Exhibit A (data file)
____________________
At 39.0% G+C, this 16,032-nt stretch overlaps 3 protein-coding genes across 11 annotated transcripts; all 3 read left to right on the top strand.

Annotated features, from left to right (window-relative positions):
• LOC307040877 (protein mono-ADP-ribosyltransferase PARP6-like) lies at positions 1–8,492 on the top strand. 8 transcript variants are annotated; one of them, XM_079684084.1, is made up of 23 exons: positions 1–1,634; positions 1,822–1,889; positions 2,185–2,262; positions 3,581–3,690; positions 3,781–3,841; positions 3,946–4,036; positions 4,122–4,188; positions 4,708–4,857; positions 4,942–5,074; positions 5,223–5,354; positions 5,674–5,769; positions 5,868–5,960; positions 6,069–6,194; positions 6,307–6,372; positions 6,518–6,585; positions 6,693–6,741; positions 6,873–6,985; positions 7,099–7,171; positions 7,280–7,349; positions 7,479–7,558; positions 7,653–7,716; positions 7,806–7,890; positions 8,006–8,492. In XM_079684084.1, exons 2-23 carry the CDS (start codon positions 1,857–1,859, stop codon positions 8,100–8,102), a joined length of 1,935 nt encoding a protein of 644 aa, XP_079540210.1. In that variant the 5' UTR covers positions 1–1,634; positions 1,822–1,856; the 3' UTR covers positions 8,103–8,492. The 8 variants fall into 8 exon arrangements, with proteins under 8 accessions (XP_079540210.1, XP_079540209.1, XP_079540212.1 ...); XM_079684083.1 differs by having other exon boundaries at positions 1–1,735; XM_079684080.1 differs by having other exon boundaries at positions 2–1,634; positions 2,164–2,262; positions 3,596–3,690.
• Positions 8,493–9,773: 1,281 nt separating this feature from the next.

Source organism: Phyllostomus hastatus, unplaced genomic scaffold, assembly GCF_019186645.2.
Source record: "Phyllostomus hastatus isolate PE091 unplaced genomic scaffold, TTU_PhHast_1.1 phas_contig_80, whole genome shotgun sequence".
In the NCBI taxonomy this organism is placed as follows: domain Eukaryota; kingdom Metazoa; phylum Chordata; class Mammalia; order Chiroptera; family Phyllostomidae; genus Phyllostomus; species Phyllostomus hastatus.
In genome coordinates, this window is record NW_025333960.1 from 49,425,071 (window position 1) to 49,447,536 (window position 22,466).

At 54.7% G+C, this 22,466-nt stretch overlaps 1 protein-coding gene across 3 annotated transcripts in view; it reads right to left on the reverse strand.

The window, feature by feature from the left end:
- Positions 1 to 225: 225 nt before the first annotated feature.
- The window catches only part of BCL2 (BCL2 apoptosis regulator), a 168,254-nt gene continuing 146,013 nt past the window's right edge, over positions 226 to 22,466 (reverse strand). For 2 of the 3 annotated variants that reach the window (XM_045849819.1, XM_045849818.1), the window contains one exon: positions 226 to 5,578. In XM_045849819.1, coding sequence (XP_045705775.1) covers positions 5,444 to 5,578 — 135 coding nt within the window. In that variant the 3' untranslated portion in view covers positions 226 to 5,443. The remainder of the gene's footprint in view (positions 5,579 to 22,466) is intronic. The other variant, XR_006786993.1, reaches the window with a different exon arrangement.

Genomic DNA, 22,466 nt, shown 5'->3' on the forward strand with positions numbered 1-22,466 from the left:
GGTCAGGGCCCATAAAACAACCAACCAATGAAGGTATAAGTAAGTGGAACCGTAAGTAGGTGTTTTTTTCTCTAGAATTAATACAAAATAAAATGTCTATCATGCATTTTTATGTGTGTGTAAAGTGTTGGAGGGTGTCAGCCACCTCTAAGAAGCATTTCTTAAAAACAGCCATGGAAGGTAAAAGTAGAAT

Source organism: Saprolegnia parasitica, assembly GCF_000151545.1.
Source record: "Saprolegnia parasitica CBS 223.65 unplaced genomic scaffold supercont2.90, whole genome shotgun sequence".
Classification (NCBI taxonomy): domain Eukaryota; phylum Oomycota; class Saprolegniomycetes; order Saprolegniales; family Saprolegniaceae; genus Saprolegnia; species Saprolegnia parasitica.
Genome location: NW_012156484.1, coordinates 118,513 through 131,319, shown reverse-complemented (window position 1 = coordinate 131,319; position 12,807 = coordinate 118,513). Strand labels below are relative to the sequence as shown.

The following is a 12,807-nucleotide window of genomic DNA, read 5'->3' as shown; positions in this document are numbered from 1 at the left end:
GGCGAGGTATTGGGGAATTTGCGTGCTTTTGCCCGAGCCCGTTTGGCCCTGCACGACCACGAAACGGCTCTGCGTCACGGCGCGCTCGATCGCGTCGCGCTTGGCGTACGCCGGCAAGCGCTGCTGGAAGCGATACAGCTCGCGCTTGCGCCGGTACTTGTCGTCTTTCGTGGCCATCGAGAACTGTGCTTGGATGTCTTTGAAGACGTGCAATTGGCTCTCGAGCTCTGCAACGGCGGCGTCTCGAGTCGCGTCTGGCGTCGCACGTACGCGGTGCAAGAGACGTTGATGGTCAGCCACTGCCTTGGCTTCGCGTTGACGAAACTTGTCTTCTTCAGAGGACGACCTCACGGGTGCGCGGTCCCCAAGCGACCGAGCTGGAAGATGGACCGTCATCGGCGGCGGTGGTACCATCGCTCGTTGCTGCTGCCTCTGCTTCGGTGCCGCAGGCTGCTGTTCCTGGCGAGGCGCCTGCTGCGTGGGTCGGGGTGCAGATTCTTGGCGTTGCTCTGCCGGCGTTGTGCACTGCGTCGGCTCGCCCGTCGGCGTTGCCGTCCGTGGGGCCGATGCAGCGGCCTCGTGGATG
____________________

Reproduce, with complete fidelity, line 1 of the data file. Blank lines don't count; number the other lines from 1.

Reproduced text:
At 39.0% G+C, this 16,032-nt stretch overlaps 3 protein-coding genes across 11 annotated transcripts; all 3 read left to right on the top strand.